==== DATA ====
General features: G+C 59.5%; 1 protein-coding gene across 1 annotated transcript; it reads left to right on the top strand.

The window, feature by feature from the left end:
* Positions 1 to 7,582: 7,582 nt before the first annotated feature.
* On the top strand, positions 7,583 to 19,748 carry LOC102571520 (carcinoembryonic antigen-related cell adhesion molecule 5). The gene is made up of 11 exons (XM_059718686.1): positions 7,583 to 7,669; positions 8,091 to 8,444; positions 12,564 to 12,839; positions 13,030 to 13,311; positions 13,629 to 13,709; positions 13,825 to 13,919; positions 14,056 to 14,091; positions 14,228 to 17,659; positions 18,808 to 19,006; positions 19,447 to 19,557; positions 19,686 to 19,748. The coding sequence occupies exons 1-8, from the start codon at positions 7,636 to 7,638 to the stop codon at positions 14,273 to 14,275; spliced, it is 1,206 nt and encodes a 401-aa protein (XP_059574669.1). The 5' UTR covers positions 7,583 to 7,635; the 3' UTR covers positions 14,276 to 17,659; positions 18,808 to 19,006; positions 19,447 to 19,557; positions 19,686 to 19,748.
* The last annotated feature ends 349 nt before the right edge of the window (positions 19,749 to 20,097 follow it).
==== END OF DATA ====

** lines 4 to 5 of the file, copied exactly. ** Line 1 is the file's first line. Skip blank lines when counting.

* On the top strand, positions 7,583 to 19,748 carry LOC102571520 (carcinoembryonic antigen-related cell adhesion molecule 5). The gene is made up of 11 exons (XM_059718686.1): positions 7,583 to 7,669; positions 8,091 to 8,444; positions 12,564 to 12,839; positions 13,030 to 13,311; positions 13,629 to 13,709; positions 13,825 to 13,919; positions 14,056 to 14,091; positions 14,228 to 17,659; positions 18,808 to 19,006; positions 19,447 to 19,557; positions 19,686 to 19,748. The coding sequence occupies exons 1-8, from the start codon at positions 7,636 to 7,638 to the stop codon at positions 14,273 to 14,275; spliced, it is 1,206 nt and encodes a 401-aa protein (XP_059574669.1). The 5' UTR covers positions 7,583 to 7,635; the 3' UTR covers positions 14,276 to 17,659; positions 18,808 to 19,006; positions 19,447 to 19,557; positions 19,686 to 19,748.
* The last annotated feature ends 349 nt before the right edge of the window (positions 19,749 to 20,097 follow it).